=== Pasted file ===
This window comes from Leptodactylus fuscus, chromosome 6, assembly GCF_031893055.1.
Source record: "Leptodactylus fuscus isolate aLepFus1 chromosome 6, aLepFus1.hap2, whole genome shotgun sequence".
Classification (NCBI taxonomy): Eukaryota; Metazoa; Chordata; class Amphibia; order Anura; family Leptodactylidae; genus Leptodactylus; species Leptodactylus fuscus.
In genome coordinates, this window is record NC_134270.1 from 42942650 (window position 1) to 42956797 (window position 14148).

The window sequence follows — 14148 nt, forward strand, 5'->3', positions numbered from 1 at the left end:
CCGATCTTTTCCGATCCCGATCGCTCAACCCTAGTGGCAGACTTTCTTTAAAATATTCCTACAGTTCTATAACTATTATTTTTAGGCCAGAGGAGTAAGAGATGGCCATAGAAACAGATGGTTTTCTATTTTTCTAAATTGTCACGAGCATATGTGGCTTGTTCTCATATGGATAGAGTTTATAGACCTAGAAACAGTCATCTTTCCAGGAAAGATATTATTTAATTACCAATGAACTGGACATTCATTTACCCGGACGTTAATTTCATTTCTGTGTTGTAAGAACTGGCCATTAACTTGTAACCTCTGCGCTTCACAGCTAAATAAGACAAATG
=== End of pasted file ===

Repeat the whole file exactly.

This window comes from Leptodactylus fuscus, chromosome 6, assembly GCF_031893055.1.
Source record: "Leptodactylus fuscus isolate aLepFus1 chromosome 6, aLepFus1.hap2, whole genome shotgun sequence".
Classification (NCBI taxonomy): Eukaryota; Metazoa; Chordata; class Amphibia; order Anura; family Leptodactylidae; genus Leptodactylus; species Leptodactylus fuscus.
In genome coordinates, this window is record NC_134270.1 from 42942650 (window position 1) to 42956797 (window position 14148).

The window sequence follows — 14148 nt, forward strand, 5'->3', positions numbered from 1 at the left end:
CCGATCTTTTCCGATCCCGATCGCTCAACCCTAGTGGCAGACTTTCTTTAAAATATTCCTACAGTTCTATAACTATTATTTTTAGGCCAGAGGAGTAAGAGATGGCCATAGAAACAGATGGTTTTCTATTTTTCTAAATTGTCACGAGCATATGTGGCTTGTTCTCATATGGATAGAGTTTATAGACCTAGAAACAGTCATCTTTCCAGGAAAGATATTATTTAATTACCAATGAACTGGACATTCATTTACCCGGACGTTAATTTCATTTCTGTGTTGTAAGAACTGGCCATTAACTTGTAACCTCTGCGCTTCACAGCTAAATAAGACAAATG